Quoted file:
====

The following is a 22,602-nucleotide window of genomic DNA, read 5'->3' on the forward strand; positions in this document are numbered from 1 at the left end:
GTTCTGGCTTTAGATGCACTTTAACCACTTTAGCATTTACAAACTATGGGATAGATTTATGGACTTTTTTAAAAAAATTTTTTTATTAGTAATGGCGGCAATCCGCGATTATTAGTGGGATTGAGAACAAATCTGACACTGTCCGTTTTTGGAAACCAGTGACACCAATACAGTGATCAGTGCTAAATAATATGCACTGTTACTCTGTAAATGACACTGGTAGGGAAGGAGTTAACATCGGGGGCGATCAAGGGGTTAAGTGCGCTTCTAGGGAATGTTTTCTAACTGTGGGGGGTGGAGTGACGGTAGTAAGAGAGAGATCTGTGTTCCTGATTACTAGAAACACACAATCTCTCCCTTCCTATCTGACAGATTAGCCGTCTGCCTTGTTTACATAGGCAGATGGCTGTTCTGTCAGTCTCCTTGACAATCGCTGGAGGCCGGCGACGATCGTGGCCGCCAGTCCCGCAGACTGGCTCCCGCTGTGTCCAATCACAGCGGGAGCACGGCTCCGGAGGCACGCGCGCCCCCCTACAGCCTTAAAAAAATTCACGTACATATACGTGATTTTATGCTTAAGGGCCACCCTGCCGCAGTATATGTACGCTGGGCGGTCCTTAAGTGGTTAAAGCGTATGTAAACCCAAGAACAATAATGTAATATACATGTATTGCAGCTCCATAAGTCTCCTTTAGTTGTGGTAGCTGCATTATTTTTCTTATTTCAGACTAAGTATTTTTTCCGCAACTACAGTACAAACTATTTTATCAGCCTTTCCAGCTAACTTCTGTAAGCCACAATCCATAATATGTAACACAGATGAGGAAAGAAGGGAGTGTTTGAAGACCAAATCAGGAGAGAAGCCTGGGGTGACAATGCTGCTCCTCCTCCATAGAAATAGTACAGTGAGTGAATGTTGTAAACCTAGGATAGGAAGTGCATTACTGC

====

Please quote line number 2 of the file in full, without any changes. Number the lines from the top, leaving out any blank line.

GTTCTGGCTTTAGATGCACTTTAACCACTTTAGCATTTACAAACTATGGGATAGATTTATGGACTTTTTTAAAAAAATTTTTTTATTAGTAATGGCGGCAATCCGCGATTATTAGTGGGATTGAGAACAAATCTGACACTGTCCGTTTTTGGAAACCAGTGACACCAATACAGTGATCAGTGCTAAATAATATGCACTGTTACTCTGTAAATGACACTGGTAGGGAAGGAGTTAACATCGGGGGCGATCAAGGGGTTAAGTGCGCTTCTAGGGAATGTTTTCTAACTGTGGGGGGTGGAGTGACGGTAGTAAGAGAGAGATCTGTGTTCCTGATTACTAGAAACACACAATCTCTCCCTTCCTATCTGACAGATTAGCCGTCTGCCTTGTTTACATAGGCAGATGGCTGTTCTGTCAGTCTCCTTGACAATCGCTGGAGGCCGGCGACGATCGTGGCCGCCAGTCCCGCAGACTGGCTCCCGCTGTGTCCAATCACAGCGGGAGCACGGCTCCGGAGGCACGCGCGCCCCCCTACAGCCTTAAAAAAATTCACGTACATATACGTGATTTTATGCTTAAGGGCCACCCTGCCGCAGTATATGTACGCTGGGCGGTCCTTAAGTGGTTAAAGCGTATGTAAACCCAAGAACAATAATGTAATATACATGTATTGCAGCTCCATAAGTCTCCTTTAGTTGTGGTAGCTGCATTATTTTTCTTATTTCAGACTAAGTATTTTTTCCGCAACTACAGTACAAACTATTTTATCAGCCTTTCCAGCTAACTTCTGTAAGCCACAATCCATAATATGTAACACAGATGAGGAAAGAAGGGAGTGTTTGAAGACCAAATCAGGAGAGAAGCCTGGGGTGACAATGCTGCTCCTCCTCCATAGAAATAGTACAGTGAGTGAATGTTGTAAACCTAGGATAGGAAGTGCATTACTGC